White nose syndrome is having an enormous impact on bat populations in North America and is likely to have a significant and long-term impact on the ecology of affected regions. The small insectivorous bats affected by the disease are long-lived and reproduce slowly. Therefore, the high mortality of adult bats associated with this disease has the potential to produce long-term population declines and extinctions. These bats consume large quantities of insects, including species damaging to agricultural crops and forests, and may play other important, if poorly understood, ecological roles (Boyles and Willis, 2010).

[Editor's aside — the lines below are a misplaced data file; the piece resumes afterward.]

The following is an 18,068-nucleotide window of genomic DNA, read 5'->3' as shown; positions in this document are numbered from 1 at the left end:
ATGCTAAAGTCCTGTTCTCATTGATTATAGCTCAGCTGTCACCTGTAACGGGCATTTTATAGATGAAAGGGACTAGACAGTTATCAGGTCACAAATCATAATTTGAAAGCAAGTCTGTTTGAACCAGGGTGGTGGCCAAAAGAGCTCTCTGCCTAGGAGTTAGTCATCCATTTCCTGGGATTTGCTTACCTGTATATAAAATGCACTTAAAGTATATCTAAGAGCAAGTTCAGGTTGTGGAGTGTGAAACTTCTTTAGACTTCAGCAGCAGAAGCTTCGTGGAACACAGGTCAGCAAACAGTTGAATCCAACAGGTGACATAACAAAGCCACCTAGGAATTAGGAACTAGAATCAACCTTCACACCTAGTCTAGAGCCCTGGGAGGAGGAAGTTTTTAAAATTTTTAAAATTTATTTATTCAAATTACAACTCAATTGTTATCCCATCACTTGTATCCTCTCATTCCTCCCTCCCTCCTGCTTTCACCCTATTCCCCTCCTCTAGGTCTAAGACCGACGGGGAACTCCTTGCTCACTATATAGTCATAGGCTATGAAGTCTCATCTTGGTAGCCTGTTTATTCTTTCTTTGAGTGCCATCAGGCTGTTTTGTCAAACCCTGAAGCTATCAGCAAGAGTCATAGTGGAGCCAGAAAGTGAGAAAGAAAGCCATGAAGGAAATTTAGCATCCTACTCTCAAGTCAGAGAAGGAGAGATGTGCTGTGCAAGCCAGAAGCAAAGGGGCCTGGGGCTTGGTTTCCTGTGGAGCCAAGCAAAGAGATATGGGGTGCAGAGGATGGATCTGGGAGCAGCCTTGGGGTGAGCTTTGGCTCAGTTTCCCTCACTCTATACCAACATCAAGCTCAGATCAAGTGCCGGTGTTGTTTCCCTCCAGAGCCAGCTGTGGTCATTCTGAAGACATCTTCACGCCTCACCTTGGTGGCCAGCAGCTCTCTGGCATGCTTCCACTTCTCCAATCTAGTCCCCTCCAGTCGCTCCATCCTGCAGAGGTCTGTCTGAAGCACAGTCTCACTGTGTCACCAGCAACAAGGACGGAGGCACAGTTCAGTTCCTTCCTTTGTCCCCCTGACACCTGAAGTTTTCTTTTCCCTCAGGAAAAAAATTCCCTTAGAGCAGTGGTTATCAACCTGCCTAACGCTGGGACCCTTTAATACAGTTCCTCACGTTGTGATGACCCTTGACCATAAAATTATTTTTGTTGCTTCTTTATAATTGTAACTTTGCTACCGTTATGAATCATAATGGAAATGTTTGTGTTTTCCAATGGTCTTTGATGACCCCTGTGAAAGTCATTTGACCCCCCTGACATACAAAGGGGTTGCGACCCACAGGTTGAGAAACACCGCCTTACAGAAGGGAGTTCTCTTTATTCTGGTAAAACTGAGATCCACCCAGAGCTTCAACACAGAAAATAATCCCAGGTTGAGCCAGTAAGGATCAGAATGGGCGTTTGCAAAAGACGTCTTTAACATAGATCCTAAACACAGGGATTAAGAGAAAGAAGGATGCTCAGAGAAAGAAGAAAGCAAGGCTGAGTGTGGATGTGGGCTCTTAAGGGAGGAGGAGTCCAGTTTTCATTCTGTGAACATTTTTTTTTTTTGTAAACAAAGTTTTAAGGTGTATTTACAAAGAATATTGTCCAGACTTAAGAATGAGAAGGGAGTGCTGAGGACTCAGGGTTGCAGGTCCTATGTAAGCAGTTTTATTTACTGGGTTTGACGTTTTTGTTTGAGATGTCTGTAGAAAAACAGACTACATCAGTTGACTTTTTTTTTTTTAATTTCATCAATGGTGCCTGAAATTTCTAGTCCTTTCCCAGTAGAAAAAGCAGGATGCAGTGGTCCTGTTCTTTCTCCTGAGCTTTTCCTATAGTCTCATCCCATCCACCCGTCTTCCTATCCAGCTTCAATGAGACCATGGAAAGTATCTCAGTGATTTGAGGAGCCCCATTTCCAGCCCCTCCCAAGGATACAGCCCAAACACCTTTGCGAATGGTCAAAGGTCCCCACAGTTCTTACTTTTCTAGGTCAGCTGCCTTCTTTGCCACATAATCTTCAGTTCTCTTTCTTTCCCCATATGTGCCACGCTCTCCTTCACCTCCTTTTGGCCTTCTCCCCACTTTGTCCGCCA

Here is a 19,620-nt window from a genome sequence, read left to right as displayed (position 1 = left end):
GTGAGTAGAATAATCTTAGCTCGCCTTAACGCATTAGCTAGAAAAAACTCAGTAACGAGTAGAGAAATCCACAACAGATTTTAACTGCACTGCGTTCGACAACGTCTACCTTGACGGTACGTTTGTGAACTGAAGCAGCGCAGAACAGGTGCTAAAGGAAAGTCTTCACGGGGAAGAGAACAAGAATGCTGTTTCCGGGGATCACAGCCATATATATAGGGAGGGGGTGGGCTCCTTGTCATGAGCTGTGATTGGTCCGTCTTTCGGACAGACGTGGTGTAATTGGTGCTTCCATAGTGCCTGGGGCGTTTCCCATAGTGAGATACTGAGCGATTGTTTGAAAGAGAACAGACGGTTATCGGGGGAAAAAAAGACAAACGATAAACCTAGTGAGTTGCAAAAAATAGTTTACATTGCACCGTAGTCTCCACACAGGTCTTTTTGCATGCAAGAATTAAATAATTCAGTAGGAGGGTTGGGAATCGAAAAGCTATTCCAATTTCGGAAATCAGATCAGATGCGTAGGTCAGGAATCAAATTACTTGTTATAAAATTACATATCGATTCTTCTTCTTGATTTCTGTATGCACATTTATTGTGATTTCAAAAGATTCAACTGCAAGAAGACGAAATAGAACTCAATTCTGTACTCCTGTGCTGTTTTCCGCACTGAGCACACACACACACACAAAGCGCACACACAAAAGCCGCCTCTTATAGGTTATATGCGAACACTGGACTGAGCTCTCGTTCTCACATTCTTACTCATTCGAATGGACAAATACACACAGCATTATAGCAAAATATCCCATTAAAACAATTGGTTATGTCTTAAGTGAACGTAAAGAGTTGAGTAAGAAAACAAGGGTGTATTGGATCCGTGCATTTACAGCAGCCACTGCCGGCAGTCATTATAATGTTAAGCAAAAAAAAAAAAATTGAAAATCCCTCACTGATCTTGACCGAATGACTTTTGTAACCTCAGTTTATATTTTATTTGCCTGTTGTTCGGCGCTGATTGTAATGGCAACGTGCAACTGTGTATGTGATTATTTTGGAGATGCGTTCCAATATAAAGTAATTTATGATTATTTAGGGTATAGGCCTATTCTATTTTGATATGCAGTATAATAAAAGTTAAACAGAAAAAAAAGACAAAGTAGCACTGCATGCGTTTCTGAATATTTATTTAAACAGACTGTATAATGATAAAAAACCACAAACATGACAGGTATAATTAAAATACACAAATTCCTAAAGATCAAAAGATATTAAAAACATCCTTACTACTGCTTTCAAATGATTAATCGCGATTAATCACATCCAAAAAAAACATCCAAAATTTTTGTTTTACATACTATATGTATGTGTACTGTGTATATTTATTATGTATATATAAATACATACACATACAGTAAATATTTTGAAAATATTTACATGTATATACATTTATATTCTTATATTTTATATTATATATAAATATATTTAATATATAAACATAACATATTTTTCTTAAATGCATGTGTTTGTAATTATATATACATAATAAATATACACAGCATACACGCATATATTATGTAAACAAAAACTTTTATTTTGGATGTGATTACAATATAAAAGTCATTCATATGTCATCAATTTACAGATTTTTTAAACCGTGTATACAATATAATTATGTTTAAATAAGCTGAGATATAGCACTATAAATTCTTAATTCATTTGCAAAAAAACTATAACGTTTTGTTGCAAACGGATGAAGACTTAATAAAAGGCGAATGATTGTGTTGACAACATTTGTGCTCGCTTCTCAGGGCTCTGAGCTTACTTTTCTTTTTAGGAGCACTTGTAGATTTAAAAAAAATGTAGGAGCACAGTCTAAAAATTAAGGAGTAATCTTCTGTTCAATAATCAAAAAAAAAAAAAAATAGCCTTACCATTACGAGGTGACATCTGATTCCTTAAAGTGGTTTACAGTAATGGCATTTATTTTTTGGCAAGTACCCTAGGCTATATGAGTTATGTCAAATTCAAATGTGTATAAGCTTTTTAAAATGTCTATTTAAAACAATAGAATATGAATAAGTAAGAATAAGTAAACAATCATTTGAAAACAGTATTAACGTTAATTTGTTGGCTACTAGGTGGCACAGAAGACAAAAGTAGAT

Besnoitia is a genus of protozoan parasite which develops pin-head sized firm cysts in the skin and connective tissues of its herbivore intermediate host and typical coccidial forms in the intestines of its carnivore definitive hosts. No disease due to Besnoitia sp. has been recognized in definitive hosts, but intermediate hosts sometimes develop disease conditions associated with severe infections (Leighton and Gajadhar, 2001). In Canada, Besnoitia tarandi infects caribou and reindeer, and probably muskoxen, across their ranges in the Arctic, Taiga Cordillera, Taiga Plains, Taiga Shield, Hudson Plains, Boreal Plains, and Boreal Shield ecozones+. Infection is very common in barren ground caribou and has been described in woodland caribou. Infection rates in muskoxen are not known (Choquette et al., 1967; Wobeser, 1976; Gunn et al., 1991; Ayroud et al., 1995). Although occasional severe manifestations of infection on the skin have been seen, most infections appear to have little or no health consequences for these species.